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Winter 2001/2002
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Arkansas State Parks Tracks Assets with GIS

 a picnic area in a state park
Arkansas State Parks inventories everything from buildings to park benches and camper pads.

By Karen Steede-Terry

Imagine for a moment that you are the regional director for a large hotel chain. It is your job to manage not only several facilities but also hundreds of assets and employees. If a crisis suddenly erupted at one hotel, chances are you would immediately call the hotel, or you might even jump in your vehicle and drive over there to handle the situation personally. You may even have to temporarily shift resources from one location to another until the crisis is over. Until a few years ago, this was what life was like for Greg Butts, director of Arkansas State Parks.

Up until 1996, Butts was competing with other State agencies for a share of the State's biennial budget. "We are a medium-sized State park system, but we have more than 16,000 different assets in more than 50 State parks including campsites, picnic sites, lodges, cabins, and hiking trails," he explains. "Trying to simultaneously keep track of all these assets as well as secure funding for them was a logistics nightmare."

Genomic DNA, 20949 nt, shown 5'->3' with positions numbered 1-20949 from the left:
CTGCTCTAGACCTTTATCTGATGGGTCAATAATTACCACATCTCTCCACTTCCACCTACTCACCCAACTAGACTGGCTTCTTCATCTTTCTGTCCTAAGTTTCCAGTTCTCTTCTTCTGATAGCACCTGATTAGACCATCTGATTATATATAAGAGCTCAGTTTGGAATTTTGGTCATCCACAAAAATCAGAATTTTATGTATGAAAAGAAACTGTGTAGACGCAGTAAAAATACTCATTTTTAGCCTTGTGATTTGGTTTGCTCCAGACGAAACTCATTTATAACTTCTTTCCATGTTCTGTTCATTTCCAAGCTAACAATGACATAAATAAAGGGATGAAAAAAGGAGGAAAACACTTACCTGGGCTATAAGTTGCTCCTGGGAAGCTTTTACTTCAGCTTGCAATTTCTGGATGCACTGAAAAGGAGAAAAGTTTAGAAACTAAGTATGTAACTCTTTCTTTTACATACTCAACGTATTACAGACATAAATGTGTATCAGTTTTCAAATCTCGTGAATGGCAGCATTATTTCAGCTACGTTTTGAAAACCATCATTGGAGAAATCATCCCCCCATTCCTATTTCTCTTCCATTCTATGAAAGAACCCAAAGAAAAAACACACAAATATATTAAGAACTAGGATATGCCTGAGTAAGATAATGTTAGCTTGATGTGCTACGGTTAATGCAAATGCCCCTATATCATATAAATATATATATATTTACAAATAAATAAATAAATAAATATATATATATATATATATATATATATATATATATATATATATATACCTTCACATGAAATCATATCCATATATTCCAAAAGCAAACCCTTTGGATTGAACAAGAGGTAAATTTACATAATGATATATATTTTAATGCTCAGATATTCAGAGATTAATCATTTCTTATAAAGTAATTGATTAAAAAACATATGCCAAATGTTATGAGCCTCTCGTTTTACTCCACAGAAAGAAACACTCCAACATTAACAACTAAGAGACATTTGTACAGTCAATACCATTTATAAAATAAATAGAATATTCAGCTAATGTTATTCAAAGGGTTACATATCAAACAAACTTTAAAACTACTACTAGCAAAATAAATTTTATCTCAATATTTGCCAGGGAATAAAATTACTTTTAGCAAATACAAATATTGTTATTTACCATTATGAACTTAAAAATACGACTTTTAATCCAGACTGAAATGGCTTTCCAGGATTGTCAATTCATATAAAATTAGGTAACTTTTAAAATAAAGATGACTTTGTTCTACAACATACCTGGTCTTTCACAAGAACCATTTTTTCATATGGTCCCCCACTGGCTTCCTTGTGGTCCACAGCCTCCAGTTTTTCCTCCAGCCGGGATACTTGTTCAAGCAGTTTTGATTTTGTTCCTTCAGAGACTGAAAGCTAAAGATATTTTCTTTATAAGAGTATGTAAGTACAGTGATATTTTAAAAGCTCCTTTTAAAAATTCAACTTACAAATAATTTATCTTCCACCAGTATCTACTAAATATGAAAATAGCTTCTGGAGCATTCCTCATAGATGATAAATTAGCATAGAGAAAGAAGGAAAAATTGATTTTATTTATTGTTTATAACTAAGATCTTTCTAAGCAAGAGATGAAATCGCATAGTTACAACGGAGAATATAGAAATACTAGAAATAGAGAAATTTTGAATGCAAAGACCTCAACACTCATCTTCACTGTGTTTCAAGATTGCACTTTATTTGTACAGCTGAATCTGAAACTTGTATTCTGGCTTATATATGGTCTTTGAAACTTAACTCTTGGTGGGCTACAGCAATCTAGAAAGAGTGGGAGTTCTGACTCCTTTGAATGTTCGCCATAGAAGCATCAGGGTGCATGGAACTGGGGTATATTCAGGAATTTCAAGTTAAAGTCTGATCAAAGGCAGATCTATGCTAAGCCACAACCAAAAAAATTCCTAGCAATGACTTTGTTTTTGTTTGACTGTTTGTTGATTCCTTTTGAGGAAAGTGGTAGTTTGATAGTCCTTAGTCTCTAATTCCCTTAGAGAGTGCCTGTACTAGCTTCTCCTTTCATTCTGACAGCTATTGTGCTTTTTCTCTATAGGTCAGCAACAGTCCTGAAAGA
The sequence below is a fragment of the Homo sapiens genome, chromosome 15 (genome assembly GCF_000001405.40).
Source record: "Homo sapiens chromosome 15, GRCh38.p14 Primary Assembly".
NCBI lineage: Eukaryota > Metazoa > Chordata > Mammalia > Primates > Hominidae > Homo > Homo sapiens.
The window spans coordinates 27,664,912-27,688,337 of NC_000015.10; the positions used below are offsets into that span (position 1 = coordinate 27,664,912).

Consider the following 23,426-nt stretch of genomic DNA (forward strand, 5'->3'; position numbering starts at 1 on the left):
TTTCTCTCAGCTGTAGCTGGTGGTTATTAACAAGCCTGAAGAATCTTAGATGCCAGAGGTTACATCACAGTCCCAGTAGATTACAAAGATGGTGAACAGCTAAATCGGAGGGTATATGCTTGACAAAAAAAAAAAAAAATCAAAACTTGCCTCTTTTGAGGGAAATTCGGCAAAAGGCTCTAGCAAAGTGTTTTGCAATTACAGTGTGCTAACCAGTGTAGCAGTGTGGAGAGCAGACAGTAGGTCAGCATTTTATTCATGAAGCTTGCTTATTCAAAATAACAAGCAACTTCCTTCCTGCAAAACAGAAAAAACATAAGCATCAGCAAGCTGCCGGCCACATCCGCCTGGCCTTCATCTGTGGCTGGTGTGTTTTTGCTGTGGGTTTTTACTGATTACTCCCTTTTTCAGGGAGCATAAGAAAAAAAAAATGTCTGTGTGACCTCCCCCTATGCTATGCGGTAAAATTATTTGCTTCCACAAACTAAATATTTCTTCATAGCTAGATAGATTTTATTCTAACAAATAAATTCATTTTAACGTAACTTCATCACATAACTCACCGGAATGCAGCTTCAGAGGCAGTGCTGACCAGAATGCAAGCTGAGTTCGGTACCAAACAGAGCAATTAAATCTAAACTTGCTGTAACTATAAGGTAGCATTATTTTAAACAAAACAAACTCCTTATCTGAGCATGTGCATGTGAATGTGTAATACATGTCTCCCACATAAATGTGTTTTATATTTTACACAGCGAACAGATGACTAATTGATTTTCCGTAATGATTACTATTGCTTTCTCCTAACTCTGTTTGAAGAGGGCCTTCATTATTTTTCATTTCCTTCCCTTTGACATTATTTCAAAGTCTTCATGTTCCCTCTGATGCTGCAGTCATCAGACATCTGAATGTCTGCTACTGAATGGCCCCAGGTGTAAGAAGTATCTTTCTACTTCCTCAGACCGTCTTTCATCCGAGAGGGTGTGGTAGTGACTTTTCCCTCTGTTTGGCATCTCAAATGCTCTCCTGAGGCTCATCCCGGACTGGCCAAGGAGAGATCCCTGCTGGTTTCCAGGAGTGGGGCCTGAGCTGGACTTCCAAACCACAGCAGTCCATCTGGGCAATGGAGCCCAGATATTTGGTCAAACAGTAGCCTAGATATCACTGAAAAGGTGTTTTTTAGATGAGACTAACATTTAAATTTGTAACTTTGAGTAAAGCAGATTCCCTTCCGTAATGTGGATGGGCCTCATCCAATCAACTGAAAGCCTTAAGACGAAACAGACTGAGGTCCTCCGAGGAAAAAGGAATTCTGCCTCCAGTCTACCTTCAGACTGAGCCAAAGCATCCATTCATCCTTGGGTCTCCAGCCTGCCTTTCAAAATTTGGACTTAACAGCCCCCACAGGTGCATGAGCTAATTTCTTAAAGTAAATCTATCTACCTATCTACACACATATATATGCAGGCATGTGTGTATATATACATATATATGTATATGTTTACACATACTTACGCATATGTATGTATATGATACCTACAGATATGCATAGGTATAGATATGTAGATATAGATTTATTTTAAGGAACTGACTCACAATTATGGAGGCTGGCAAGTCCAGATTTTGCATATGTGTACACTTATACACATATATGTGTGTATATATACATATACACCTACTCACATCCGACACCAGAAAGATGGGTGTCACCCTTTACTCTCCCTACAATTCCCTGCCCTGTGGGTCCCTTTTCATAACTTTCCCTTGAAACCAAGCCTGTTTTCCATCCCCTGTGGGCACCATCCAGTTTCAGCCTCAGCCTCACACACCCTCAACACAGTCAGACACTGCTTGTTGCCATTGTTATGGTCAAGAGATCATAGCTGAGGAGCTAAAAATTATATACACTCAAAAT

Life changed for the department in 1996 when Arkansas voters approved Amendment 75, which authorized a one-eighth percent increase in the State sales tax. These dedicated funds provide approximately $20 million annually for maintaining and improving Arkansas' 52 State parks, historic sites, and museums. However, there was still the problem of managing, maintaining, and tracking hundreds of park facilities, assets, and construction projects scattered across the State.

According to Butts, "Last year alone we had 57 new projects initiated; design was completed on 52 of them, and construction began on 40 more for an estimated total value of $75 million. In addition, there were 22 different consultants working on these projects. Keeping up with that amount of information is no simple task. When we wanted to find out the status of one of these projects, we had to send e-mails and make a million phone calls in order to collect information from different sources."

screen shot from the ADPT GIS; click to see enlargement
The Arkansas PIMS database uses ArcView to view State park assets on a map as they are queried from the database.

Even with the additional funds provided through Amendment 75, the parks system was not in a position to hire additional staff, so they turned to the private sector. The department contracted with Carter & Burgess, Inc., an Esri Business Partner, to improve their asset management systems and to serve as an extension of their staff. Carter & Burgess, a nationwide engineering, architecture, and construction management firm specializing in GIS and Esri software, had an office in Little Rock, Arkansas, and was already known for its involvement in parks-related projects in the State including Hot Springs Creek Greenway. Now that it was part of the picture, Carter & Burgess realized that a spatial component (location) was the common element needed to tie everything together. They knew that the output and analysis capability of a GIS would greatly extend the usefulness of the park system's data.